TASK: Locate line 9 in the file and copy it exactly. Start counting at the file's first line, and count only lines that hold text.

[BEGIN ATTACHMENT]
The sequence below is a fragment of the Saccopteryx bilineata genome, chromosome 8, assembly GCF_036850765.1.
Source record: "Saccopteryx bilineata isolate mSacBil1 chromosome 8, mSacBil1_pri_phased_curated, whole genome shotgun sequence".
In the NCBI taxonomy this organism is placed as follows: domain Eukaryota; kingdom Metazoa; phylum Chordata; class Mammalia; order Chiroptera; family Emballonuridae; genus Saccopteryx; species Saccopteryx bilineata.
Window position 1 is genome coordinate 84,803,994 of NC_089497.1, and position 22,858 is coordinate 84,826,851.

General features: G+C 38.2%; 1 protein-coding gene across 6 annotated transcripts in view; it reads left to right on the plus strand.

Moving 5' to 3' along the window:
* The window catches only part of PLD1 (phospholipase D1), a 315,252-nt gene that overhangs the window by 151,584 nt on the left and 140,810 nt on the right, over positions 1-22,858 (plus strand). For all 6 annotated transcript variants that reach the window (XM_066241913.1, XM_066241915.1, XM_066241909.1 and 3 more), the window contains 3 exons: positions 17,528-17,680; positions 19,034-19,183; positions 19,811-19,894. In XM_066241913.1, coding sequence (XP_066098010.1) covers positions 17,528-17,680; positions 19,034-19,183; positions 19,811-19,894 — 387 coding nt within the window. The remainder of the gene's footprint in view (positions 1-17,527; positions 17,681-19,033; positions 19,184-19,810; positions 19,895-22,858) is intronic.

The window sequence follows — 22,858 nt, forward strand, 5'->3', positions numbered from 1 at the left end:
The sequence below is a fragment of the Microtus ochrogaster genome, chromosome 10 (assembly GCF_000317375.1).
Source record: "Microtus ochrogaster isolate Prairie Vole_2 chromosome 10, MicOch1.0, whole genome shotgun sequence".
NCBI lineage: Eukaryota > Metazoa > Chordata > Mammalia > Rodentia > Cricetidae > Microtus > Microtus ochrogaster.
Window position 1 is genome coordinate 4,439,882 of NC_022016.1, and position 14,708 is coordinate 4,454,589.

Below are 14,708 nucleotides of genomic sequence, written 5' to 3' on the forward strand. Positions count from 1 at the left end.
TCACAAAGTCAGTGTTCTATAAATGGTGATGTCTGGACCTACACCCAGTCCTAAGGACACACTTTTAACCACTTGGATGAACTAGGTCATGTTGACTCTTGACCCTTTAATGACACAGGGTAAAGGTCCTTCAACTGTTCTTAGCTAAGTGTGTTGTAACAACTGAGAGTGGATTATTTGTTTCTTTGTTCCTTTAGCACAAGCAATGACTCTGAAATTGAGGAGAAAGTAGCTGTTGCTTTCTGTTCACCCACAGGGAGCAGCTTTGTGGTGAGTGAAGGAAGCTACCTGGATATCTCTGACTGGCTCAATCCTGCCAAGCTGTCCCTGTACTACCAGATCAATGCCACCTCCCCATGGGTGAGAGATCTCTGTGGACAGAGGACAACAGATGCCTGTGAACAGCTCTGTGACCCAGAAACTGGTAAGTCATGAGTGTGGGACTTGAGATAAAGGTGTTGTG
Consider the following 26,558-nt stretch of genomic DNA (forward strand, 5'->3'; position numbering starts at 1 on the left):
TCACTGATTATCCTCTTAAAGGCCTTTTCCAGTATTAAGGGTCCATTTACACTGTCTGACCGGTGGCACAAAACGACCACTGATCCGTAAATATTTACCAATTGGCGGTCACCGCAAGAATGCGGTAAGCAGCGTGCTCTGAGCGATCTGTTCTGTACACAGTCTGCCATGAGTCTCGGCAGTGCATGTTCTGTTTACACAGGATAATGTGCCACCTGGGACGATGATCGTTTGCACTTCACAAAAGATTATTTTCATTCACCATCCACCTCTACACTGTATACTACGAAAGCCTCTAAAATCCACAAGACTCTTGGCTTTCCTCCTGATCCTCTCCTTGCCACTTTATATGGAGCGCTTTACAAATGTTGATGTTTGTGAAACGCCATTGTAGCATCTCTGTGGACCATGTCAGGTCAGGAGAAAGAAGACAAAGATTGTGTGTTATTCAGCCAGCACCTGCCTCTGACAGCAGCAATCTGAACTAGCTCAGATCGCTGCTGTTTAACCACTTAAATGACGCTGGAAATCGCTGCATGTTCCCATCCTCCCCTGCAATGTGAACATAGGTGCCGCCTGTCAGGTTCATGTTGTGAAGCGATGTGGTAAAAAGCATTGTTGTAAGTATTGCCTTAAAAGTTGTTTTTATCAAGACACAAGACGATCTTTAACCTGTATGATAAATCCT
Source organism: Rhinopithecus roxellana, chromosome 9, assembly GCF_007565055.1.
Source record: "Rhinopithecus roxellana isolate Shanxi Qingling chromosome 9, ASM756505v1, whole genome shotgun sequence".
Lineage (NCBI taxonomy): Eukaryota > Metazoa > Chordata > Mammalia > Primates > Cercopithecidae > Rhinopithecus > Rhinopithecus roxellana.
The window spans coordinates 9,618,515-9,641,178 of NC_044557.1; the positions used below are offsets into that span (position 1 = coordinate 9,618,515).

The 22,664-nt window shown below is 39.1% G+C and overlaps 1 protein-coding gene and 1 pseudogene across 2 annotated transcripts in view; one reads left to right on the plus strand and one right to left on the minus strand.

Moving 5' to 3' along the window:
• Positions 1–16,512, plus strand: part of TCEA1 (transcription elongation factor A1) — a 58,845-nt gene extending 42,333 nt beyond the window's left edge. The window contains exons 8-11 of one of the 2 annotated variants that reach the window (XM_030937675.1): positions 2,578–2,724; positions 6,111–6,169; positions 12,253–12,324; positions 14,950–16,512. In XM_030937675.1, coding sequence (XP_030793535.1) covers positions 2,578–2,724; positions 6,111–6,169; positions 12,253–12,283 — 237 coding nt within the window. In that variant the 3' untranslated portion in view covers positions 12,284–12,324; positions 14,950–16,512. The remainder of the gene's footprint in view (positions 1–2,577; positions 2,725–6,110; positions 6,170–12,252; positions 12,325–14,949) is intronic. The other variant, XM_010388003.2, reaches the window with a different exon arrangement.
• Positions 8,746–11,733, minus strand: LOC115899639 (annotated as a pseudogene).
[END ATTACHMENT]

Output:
The sequence below is a fragment of the Microtus ochrogaster genome, chromosome 10 (assembly GCF_000317375.1).